The Lionesses’ recent European Championship victory was undoubtedly a landmark moment for women’s football in the UK. From almost nowhere just a few short years ago half the country recently found themselves watching the team beat Germany in a cup final, with many flocking to Trafalgar Square and heralding them as heroes.
Some of the post-tournament analysis has made it clear this was of course not an overnight success. Lots of hard work had gone before. And the history sounded nauseating. The game had been banned for 50 years, ‘people’ said it would never catch on, and even for this tournament they were refused access to major stadia. All this sounded rather familiar to me.
For most of my life people who cared about the planet were called ‘tree huggers’. Those in investment, like myself, were mostly treated as outsiders, attracting a mixture of mostly passive-aggressive responses, and occasional sympathy. How could we be so naïve as to think what we were doing to the planet – and people – mattered? Hadn’t we read the manual?
Those of us who worked in the area knew this would change. The planet is finite and at some point a crunch would come, and part of our job was to push for a dramatic change of direction before that time. We also knew that performance was generally better than people thought and that clients were stickier, and therefore more profitable.
We also had the advantage of mostly being collaborative and keen to share opinions and experiences – regularly clustering at UKSIF meetings to recharge – ahead of returning to the deeply competitive world of investment. Even when the financial crisis hit and many of us were removed from our posts most, in typically determined fashion, we found new ways to succeed.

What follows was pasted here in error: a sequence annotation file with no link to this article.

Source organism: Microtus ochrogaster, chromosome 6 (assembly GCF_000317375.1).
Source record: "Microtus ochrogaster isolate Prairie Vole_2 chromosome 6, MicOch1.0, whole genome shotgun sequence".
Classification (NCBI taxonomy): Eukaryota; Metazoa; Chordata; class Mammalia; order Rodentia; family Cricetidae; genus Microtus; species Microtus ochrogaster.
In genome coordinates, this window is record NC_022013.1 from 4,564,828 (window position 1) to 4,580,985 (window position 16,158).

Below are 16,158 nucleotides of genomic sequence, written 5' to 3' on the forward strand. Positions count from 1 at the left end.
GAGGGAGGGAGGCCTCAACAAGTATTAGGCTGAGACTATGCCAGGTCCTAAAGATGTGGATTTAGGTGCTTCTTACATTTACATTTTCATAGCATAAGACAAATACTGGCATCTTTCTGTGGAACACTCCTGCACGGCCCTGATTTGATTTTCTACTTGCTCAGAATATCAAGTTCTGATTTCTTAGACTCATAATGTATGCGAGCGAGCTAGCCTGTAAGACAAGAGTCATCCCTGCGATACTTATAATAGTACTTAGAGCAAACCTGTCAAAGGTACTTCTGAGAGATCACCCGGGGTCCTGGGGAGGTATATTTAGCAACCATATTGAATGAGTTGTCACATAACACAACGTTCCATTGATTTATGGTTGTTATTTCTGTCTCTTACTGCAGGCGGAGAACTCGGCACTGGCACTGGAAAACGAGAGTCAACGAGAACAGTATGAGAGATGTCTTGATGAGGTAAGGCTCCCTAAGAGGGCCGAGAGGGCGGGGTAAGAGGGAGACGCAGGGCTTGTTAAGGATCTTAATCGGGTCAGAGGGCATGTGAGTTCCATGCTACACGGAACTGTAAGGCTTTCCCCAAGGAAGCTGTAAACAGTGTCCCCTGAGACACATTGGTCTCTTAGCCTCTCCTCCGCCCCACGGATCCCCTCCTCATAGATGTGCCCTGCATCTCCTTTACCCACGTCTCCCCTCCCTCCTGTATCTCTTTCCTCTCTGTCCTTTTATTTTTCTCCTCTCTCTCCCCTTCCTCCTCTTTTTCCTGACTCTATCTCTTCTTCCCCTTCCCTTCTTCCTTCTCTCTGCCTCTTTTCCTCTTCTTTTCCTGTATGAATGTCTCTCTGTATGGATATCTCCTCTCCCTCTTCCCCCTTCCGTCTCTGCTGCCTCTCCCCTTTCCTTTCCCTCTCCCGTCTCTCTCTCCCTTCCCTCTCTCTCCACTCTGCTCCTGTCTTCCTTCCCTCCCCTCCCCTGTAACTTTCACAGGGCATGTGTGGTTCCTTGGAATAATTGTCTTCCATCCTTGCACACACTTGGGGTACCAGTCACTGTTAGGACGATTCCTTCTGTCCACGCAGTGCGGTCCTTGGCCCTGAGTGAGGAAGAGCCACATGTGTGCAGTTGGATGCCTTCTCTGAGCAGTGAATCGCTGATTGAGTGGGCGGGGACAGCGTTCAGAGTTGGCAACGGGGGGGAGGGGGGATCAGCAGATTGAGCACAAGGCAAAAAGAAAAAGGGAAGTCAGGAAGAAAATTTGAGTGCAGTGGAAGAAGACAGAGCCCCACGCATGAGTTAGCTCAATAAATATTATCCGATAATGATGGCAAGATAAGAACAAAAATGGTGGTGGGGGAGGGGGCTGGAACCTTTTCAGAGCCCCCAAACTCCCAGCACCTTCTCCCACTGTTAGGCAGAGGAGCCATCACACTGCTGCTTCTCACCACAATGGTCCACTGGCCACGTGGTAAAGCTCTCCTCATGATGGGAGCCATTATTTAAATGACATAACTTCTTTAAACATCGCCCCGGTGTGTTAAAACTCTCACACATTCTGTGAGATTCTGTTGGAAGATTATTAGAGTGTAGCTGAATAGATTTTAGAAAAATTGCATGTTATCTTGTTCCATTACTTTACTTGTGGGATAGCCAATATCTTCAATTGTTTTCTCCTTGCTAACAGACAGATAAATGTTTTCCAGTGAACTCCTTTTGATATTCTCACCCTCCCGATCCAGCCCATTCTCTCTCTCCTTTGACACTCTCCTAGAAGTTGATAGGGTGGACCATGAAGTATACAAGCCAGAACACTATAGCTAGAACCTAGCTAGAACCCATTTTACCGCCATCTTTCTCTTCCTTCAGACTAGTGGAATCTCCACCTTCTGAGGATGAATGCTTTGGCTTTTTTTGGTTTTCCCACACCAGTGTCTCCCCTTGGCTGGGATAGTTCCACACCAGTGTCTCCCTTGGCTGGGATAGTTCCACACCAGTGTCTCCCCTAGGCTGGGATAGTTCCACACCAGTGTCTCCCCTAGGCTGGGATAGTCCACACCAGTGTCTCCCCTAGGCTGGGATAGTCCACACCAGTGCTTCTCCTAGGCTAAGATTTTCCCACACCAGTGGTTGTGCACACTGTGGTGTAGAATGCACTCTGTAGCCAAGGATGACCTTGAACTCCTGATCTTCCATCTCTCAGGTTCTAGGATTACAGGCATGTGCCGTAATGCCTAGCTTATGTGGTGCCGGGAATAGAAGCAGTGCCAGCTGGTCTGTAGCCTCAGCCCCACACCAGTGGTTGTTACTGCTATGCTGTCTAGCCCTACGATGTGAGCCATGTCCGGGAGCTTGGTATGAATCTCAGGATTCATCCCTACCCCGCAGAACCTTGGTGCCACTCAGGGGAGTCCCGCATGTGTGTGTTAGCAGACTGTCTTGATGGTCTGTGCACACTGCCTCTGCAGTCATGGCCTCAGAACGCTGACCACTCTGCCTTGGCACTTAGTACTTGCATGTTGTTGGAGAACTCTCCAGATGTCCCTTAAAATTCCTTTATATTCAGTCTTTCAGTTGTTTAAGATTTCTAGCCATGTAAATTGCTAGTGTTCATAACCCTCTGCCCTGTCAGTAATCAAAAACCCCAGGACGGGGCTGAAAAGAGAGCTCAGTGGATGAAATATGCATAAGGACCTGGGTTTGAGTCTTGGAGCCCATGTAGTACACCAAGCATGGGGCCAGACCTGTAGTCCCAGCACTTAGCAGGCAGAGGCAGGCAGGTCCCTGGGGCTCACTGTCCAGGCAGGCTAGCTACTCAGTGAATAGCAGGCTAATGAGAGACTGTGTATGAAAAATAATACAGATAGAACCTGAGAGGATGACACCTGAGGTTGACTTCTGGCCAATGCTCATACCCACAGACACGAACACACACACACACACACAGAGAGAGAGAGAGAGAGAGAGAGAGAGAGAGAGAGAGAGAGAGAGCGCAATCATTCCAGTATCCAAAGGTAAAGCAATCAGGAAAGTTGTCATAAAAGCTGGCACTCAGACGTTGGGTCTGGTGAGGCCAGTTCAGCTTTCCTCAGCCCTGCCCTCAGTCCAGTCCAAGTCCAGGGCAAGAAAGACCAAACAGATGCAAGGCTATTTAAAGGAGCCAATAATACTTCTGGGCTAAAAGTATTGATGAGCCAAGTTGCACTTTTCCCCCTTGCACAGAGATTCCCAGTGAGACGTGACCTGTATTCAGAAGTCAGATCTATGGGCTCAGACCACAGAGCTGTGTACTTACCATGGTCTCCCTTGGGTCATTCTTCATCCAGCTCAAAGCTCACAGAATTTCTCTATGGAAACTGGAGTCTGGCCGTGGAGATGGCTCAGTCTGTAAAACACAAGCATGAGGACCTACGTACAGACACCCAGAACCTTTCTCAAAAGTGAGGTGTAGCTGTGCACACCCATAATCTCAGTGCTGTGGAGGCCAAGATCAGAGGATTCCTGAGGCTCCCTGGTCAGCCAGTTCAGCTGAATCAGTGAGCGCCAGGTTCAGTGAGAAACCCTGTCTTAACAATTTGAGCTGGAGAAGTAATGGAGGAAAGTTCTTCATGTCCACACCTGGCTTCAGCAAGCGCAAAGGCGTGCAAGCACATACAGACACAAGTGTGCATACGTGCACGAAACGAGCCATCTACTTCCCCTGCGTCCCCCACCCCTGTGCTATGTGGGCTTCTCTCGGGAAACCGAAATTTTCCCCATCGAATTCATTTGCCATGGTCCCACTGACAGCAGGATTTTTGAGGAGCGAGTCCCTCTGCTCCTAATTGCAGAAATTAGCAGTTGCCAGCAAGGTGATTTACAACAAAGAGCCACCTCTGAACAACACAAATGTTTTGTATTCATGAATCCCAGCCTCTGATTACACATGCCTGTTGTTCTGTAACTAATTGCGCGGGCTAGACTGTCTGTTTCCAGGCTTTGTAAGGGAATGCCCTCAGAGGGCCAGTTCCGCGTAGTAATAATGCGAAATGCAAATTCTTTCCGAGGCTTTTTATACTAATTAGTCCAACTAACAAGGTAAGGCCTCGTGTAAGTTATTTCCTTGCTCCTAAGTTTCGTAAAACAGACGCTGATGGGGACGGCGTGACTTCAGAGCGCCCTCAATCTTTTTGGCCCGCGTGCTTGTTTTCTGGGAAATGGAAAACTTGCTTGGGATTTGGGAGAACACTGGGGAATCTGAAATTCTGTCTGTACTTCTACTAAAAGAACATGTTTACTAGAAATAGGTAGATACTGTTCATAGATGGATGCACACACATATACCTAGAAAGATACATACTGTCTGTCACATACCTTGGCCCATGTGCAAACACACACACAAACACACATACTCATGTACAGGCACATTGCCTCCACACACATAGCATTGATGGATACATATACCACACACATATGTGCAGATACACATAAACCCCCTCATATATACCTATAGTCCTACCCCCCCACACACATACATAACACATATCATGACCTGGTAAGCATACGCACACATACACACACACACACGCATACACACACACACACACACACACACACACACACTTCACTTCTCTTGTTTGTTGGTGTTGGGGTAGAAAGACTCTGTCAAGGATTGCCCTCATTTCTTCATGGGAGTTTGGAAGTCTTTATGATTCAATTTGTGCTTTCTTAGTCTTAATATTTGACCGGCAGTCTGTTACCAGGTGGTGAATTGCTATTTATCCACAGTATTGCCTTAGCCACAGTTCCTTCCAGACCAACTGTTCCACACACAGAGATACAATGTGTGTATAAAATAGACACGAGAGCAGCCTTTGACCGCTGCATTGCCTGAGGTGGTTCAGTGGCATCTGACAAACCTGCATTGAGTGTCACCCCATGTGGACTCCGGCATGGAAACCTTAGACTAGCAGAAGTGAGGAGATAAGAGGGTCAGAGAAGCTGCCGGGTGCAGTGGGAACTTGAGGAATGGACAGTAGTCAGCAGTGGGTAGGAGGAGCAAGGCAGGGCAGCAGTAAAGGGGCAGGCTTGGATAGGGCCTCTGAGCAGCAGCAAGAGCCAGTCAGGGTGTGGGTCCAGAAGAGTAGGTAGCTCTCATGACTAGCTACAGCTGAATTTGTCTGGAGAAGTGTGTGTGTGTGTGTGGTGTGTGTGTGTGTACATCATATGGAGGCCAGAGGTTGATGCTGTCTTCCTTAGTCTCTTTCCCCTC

Drive it home
In 2015, the signing of the Paris Climate Agreement was our watershed moment. Once policymakers started to signal their interest, everybody wanted to be involved.
Much has changed since then. Sustainability, and in particular climate risk, is now far better understood than it was. There is also a lot more information available now, although science, fact and opinions are too often conflated, and there is plenty of evidence that many investors are not as well versed in sustainability as they claim.
But we also now have the benefit of seven years of smart and determined newcomers, many of whom I am certain would not have given the financial sector a second glance previously.
The backlash is now well underway, both from those who say we have gone too far and those who know we are moving far too slowly.
Some are fighting to maintain the status quo, notably in the US. Some are calling out ‘greenwashing’ – often fiercely. Greenwash is often the result of cynical and intentional action, but much is also the result of inexperience and the penny having not quite dropped. As an industry we need pay more attention to which is which. Companies, like people, must be able to make mistakes and move on swiftly. And, frankly, we need these companies in the tent.
Top of their game
Which brings me back to ‘women’s football’, or is it ‘football for women’ – a rebrand somewhat reminiscent of ethical > sustainable > impact > ESG.
Bearing in mind that I was once a rather enthusiastic (Spurs) football fan – before I married an Arsenal fan – and as a child I could not understand why I wasn’t allowed to be part of a football team like my brothers – I am delighted the women’s game has just had its 2015 moment.
The next few years will doubtless be interesting for them. Getting the balance between commercialisation and authenticity, the ‘right kind of growth’, won’t be easy.
But many of the people who have got them to where they are today could, and should, be aiming to go a lot further. FIFAs governance record is far from exemplary. We know diversity improves businesses, so let’s hope a meaningful number of women make it to the very top of the beautiful game. They clearly know what ‘better’ and ‘good’ look and feel like.
The WSL’s battle may not be up there with the fight against climate change, but it would be churlish to ignore the social relevance of the world’s favourite sport. Family-friendly match days, and endless singing and dancing are a pleasure to behold.